In a fateful twist to an act of charity, more than 25 people were killed Friday as a donation of clothes turned into a stampede in the town of Mymensingh, Bangladesh, some 70 miles north of Dhaka. More than 50 others were injured.
The incident occurred at the Nurani Jarda factory, a chewing tobacco plant where the owner, Shamim Talukder, also lives. Initially the narrow entrance gate was opened at 5 a.m. allowing a trickle of people to enter. Opening the main gate caused a rush of people, crushing many of them.
“More than 1,500 people gathered outside,” a police official said, “and once the pushing and pulling started, there was mayhem.”
Exit gates at Bangladesh factories have been a focus since the fire at Tazreen Fashion Ltd. in Dhaka in November 2012, in which 111 garment workers were killed. The situation was made worse because the exit gate was locked. Following the collapse of Rana Plaza in April 2013, there has been concern that exit gates be wide enough and that they not be locked.
On Friday, eyewitnesses alleged that the stampede had worsened when factory officials shouted and attacked workers. But the management has denied those allegations, saying they were only trying to control the situation.
The clothes were being distributed for “zakat,” which is traditionally a form of charity before the end of the Muslim holy month of Ramadan.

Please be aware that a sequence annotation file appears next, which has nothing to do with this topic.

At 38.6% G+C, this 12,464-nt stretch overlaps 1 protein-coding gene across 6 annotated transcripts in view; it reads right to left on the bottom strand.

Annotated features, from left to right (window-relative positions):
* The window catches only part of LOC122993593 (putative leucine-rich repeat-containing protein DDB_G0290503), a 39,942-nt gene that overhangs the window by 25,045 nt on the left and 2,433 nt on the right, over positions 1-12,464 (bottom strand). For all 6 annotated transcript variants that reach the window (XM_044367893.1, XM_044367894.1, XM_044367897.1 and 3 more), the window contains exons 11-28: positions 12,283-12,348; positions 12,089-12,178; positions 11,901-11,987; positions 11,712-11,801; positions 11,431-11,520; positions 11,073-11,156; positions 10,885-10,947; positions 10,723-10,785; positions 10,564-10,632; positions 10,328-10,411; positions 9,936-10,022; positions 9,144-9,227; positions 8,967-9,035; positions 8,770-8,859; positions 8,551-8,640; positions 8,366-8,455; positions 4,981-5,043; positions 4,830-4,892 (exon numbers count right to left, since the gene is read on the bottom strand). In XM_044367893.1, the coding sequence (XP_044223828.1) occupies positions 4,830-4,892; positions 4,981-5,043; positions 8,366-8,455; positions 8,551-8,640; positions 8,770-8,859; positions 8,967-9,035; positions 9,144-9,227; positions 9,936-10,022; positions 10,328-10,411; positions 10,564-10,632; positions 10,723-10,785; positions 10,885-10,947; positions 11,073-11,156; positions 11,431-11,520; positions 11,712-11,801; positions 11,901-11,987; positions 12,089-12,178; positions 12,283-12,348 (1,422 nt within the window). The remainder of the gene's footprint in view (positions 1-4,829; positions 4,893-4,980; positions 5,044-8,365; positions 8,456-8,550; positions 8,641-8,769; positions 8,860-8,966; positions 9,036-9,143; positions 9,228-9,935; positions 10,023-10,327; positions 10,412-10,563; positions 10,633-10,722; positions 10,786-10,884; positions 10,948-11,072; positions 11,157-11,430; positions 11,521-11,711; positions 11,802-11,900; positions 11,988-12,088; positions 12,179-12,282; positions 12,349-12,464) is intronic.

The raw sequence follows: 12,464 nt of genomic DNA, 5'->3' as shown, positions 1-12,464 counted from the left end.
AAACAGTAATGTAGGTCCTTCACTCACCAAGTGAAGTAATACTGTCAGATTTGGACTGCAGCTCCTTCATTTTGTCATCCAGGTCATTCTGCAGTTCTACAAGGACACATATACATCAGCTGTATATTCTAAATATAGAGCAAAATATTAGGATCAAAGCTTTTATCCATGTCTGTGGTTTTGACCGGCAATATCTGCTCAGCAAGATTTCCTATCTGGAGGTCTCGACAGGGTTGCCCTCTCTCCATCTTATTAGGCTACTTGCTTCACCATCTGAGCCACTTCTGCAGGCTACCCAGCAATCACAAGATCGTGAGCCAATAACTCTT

Both politicians and police acted quickly after the incident.
Moinul Haque, superintendent of police in Mymensingh, said Saturday that more than eight people have been arrested. The government has also appointed a three-member committee to probe the incident. The committee has been mandated to submit a report within five days.
The accused include Talukder; his son; the factory manager, and a few employees.
Police officials also said that from now on it will be necessary to receive special permission to distribute clothes for zakat.
The situation is being carefully monitored in Dhaka, where concern has been mounting about labor unrest before the Eid-ul-Fitr holiday, when festive bonuses are due. Factory owners across Bangladesh have been cautioned to settle dues prior to Tuesday, before workers head home for Eid-ul-Fitr. This was compounded by demonstrations by workers last week in Dhaka city.
Trade union leaders said that more than 11,000 workers of 16 factories have lost their jobs in the last year — factory inspections by the Bangladesh Accord on Fire and Building Safety and the Alliance for Bangladesh Worker Safety, two groups that constitute more than 225 global brands and retailers, have resulted in the closure of some substandard factories.